In Theaters, On Demand and Digital
MAY 7, 2021
Starring: Jon Huertas, Isabella Gomez, Lindsay Lavanchy, Froy Gutierrez, Gattlin Griffith, Patrick Walker, Bart Johnson, Shireen Lai, Kent Faulcon with Yancy Butler and Lochlyn Munro
Directed By: John Berardo
Written By: John Berardo, Brian Frager, Lindsay LaVanchy
During a university’s pledge week, the carefree partying turns deadly serious when a star athlete is found impaled in his dorm. The murder ignites a spree of sinister social-media messages, sweeping the students and police into a race against time to uncover the truth behind the school’s dark secrets…and the horrifying meaning of a recurring symbol: a single exclamation mark.
Run Time: 97 minutes | Rating: R
Initiation started when I was 11 years old at a friend’s party, I watched my first r-rated movie: Scream. Movies were always a way to escape my world, a loving christian household in the middle of Oklahoma. Though I watched as many as I could, I was still censored and never allowed to watch such a violent movie. The moment we pushed that Blockbuster VHS into the player, my future goals and dreams became clearer. Scream was shocking, scary, even a funny cultural product; but most importantly, it deeply inspired me. I never felt such stimulation from fear. This was the beginning of my love for the horror genre. I became obsessed, feeding my knowledge by watching all the 90’s slasher films as well as every classic and true crime story from decades past. My parents realized there was no way to continue and try to control what I watched and joked that I would grow up and become a serial killer or direct horror movies.
The Initiation script was developed during my second year of grad school, the year I came out of the closet. I was 25 years old and came to the realization that if I continued lying to myself, the movies I made would be a product of what I was suppressing. Initiation began with the belief that fear wasn’t just personal, but universal. I made the short film for a USC School of Cinematic Arts class, Making Media for Social Change. The goal of the class was to make a movie with a topical message to the current social climate. What I learned from making the short gave the feature script an authentic approach to telling a story that creates “a call to action,” compels the audience to do something. This approach forces us to face the darkest parts of ourselves and that’s where we can discover the light for change.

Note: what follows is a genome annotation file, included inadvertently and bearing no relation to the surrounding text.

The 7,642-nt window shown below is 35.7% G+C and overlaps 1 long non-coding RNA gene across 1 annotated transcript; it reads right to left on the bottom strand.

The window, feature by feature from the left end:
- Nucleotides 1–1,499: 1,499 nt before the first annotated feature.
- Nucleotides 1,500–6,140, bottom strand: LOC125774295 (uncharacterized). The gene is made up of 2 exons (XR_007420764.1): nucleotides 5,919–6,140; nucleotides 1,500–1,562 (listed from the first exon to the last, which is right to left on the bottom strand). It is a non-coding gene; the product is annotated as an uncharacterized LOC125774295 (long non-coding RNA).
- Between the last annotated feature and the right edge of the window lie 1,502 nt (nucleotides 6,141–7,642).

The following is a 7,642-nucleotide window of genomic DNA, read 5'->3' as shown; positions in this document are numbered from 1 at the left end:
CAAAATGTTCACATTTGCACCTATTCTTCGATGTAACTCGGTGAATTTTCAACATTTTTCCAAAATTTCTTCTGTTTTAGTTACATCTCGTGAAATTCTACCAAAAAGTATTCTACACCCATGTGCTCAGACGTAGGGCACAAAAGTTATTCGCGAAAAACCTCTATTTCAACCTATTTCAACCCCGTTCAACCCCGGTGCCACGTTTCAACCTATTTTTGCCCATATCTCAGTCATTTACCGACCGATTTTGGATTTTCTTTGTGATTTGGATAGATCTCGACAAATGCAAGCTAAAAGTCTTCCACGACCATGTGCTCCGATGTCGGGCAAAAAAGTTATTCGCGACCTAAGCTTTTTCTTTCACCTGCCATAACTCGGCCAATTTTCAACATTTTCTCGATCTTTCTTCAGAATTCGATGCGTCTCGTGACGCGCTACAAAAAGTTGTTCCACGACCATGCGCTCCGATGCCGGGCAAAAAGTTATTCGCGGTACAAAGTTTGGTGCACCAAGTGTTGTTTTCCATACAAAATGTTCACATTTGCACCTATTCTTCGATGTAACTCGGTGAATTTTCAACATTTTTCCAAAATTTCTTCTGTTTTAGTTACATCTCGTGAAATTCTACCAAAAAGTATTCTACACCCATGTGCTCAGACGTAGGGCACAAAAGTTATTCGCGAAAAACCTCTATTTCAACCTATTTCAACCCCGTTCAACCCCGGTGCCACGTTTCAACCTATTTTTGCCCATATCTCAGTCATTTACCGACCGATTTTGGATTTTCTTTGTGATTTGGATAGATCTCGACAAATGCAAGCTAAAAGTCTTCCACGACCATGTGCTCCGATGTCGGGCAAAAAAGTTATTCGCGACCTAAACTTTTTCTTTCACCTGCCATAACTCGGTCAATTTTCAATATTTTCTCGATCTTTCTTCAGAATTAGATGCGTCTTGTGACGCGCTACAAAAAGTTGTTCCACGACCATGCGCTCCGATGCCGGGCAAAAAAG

Initiation begins as a mystery-thriller. At the center is a college senior, Ellery, who is forced to face her own denial of her brother’s involvement in the sexual assault of one of her sorority sisters. Ellery’s story is driven by truth but also doubt. The obstacles begin as suppressed and internal; they are haunted by the hidden secrets of her university and denying her brother’s involvement. The obstacles become external as doubt boils inside; ultimately pushing Ellery to illegally test DNA from her friends clothes to try and undo the denial she created herself. The movie takes a slasher turn when a string of social media related murders happen on campus that all seem to relate to the incident that sparks Ellery’s main conflict. The clock starts to tick as Ellery tries to uncover the truth before falling victim to the killer’s murder spree.
The experience I’m trying to most communicate with Initiation is an enjoyable and hyper-realistic ride that pays homage to the movies I was inspired by but with a modern take for today’s generation. We even constructed every detail of the killer’s mask to fit in the realm of genre-referencing with a new twist. The movie is important because it challenges consistent horror themes of misogyny, family, sex, and death by taking these genre standards and turning them upside-down with characters and a story we’re sucked into and care about. Initiation is about truth, power, the ability to change, and how deeply important sisterhood is for life’s challenging moments. Making this movie was a seven year journey and every stage of the process has shaped it. We only get to tell this story once, so I wanted it to be an internal and external ride for a big audience that’s terrifying, progressive, and original. Something that deeply connects and inspires people the same way I was 20 years ago.